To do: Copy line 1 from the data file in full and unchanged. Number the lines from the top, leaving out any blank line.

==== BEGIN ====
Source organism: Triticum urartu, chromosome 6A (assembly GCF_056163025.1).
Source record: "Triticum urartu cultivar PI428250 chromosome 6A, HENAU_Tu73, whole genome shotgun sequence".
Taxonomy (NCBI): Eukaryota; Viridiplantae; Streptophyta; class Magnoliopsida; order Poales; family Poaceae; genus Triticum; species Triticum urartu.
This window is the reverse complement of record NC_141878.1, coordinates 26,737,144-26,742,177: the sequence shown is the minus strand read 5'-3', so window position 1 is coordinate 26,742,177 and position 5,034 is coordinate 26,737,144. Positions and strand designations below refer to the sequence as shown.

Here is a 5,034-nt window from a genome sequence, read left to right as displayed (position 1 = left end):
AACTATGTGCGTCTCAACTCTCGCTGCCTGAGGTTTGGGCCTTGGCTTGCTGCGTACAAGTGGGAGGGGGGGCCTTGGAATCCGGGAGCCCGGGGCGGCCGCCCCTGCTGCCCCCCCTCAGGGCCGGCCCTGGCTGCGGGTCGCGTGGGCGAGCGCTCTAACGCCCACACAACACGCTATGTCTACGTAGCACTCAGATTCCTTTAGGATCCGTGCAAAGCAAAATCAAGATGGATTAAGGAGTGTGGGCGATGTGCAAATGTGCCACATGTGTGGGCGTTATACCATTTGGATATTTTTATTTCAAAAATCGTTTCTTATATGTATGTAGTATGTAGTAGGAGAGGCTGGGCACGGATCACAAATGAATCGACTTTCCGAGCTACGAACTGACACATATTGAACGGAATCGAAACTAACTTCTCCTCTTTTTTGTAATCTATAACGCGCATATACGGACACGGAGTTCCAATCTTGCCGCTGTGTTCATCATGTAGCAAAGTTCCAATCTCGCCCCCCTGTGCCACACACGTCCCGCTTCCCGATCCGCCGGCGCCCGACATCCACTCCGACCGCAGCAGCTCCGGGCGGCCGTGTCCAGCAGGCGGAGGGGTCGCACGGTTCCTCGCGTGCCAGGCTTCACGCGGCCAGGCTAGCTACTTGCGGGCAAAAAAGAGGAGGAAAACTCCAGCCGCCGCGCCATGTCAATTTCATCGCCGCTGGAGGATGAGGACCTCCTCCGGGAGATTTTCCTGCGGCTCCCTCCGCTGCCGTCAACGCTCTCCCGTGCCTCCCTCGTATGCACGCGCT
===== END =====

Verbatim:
Source organism: Triticum urartu, chromosome 6A (assembly GCF_056163025.1).